I have a reputation at work. That of a cold blooded, rational, thinker. It’s not an “all good” kind of reputation, in a world in which health care professionals are judged to be too cold, to uncaring, as soon as they show too little empathy, I do hit my snags.

But give me a six car pileup, blood and red and blue lights, screaming patients and responders, mud, in the middle of the night, with the smell of burning rubber and fear all over the scene… and you want me there.

A patient with six stabs and three bullets, bleeding out rapidly? I am your man.

There’s something soothing, calming, about knowing what to do. My mind hyperfocuses, a steady stream of new information gets crossmatched with data I acquired over a long and storied life in medicine.

My friends call me fearless to a fault. And, yeah, I do stupid shit. Not sometimes, always.

And then, there’s the fear. Deeply seated, irrational, and paralyzing.

I have two. I suffer from an extreme form of thalassophobia (fear of bodies of water, not to be confused with aquaphobia, which is the fear of water and clinically one of the signs of, for example, rabies). Oceans are OK, most of the time, as are lakes, but give me any water bounded by steel and/or concrete, any time there’s anyting man made nearby, and I get the shivers, racing heart, inability to concentrate away.

Yes, that makes bridges a pain. Levies. Harbors.

The second one is worse and career limiting. Much as I am the cool cucumber at work, I have [test anxiety](https://www.scirp.org/(S(lz5mqp453edsnp55rrgjct55)). The fact suffers from the word, “anxiety” is generally seen as much less a problem than phobias and often caused by laziness, lack of preparation, or other personal shortcomings. Which isn’t the case.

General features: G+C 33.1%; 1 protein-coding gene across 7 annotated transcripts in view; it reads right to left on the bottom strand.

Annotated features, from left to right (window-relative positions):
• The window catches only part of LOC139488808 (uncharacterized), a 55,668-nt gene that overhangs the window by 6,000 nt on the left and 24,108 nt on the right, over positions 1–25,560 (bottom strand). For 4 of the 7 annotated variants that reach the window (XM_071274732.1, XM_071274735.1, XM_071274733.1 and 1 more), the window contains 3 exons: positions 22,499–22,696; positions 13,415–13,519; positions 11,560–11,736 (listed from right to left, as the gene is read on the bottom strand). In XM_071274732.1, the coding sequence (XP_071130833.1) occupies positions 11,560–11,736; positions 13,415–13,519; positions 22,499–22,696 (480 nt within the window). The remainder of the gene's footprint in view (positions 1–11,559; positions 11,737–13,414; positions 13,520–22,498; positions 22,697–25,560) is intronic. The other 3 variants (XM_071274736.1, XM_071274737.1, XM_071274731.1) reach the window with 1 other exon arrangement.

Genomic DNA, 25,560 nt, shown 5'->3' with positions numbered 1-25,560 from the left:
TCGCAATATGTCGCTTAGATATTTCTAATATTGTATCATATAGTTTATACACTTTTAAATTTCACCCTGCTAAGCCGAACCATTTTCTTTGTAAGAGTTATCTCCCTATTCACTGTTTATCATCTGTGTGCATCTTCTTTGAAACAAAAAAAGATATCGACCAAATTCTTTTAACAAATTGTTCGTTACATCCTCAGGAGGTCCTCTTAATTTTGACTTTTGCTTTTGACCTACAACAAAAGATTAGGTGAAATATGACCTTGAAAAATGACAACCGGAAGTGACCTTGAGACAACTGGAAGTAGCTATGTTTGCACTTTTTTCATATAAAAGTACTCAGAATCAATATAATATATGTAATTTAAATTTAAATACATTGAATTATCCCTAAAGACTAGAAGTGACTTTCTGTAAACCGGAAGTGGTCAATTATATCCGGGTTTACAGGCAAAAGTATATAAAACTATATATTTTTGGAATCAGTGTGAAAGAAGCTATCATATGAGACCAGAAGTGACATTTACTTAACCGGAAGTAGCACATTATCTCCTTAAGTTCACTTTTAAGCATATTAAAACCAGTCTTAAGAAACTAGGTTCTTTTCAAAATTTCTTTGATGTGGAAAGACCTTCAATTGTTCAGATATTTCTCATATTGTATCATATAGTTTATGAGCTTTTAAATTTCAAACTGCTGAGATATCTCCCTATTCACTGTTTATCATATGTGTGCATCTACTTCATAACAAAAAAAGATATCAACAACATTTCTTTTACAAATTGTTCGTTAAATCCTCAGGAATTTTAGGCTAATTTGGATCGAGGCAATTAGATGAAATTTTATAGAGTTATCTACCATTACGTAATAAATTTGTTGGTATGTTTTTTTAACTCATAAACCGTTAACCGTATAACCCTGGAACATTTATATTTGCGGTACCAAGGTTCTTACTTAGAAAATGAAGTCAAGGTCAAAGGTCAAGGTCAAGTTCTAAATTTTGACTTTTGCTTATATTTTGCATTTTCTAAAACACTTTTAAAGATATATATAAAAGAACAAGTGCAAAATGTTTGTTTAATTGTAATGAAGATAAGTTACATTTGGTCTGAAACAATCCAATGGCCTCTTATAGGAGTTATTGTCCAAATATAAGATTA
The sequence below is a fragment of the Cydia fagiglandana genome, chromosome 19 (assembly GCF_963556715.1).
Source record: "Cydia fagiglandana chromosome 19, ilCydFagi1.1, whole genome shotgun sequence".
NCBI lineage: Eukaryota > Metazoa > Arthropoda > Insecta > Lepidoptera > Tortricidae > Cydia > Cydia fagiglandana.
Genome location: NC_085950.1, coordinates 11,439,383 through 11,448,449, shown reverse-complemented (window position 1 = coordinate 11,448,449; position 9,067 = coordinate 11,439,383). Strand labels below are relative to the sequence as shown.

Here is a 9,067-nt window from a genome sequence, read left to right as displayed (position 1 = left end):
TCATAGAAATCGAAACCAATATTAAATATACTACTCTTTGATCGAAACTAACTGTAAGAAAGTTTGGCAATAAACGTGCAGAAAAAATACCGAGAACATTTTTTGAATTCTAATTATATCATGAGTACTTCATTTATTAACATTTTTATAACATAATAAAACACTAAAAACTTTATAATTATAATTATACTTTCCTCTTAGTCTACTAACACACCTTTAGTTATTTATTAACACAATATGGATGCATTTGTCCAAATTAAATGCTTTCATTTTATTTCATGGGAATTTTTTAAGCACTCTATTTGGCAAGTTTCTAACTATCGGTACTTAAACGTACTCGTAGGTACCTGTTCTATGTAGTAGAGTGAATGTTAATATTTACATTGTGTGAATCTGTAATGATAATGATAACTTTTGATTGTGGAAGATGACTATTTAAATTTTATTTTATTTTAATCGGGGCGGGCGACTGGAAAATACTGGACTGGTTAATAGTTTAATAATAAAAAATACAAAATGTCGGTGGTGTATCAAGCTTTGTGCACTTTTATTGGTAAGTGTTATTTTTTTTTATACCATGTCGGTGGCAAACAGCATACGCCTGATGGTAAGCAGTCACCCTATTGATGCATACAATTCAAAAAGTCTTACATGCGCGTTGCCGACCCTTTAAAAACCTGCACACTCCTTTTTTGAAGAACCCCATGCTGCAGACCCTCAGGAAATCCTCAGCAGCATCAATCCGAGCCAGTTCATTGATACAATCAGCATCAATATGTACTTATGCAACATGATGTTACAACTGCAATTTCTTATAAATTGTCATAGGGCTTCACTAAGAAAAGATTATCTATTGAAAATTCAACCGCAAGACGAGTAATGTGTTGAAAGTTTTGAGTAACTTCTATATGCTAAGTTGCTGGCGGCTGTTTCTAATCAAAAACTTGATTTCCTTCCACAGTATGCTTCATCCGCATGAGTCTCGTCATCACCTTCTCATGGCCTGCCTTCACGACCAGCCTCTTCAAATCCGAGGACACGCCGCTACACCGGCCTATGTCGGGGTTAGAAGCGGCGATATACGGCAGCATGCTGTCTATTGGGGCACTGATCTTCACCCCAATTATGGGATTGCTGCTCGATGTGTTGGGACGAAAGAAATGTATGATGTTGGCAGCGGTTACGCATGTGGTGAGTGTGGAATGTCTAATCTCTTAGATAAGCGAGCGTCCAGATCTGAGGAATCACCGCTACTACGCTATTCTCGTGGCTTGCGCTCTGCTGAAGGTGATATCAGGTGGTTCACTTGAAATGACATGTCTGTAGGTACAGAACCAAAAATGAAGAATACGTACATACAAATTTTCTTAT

Since 1998, the American Psychiatric Association recognizes test anxiety as a trait anxiety and phobia, often comorbid with generalized anxiety disorders and depression. And while I suffered from depression in my younger years (and, in fact, quit school over it, something I had to work hard to compensate for later), I do no more. And I do not have generalized anxiety disorder (GAD).

Medication is a very bad idea when it comes to test anxiety. All medication used to treat anxiety causes all the things you don’t want in a test: drowsiness, attention deficits, and more.

Instead, cognitive and behavioral therapies are recommended, meditation, and proper sleep, dietary, and exercise habits.

Those combined get me past most tests OK. I will never be an A student. I will never be the valedictorian. But, by Odin, I will pass (finally, it took me years to get there). In 1997, before the diagnosis made it into the DSM, I took my paramedic tests. I scored 98 on practical, 92 on oral, and 48 on written. On the same questions, essentially. I had a hard time convincing my teachers, that this was not due to anything but my test anxiety.

Later, in the early naughts, I taught in San Jose, CA. One of my students was a bright woman, a whirlwind in class and in practical exercises. I was convinced she’d pass with flying colors, and was dismayed to see her grades. Other teachers pushed her to “study better” and “study more” to combat her anxiety, which she blamed her grades on.

So I made her retake her test in an oral exam. She passed. With an A. Other professors were split, oral exams are a hell of a workload, but some did. And she passed all of them. Well.

The world would have been poorer without this woman’s knowledge and skill in the work force. And, almost, it did not happen. I am glad it did, but I feel bad for those whose learning environment does not accommodate their particular needs.

As for me? I’ll be fine. For a few hours I know fear, anxiety, the feeling of walls closing in on me, the dark tunnel. And I don’t even have to drive down to the harbor to experience them. And then? Right back to being Mikka, the guy who needs to be disciplined for being too fearless. Damned if you do, right? :)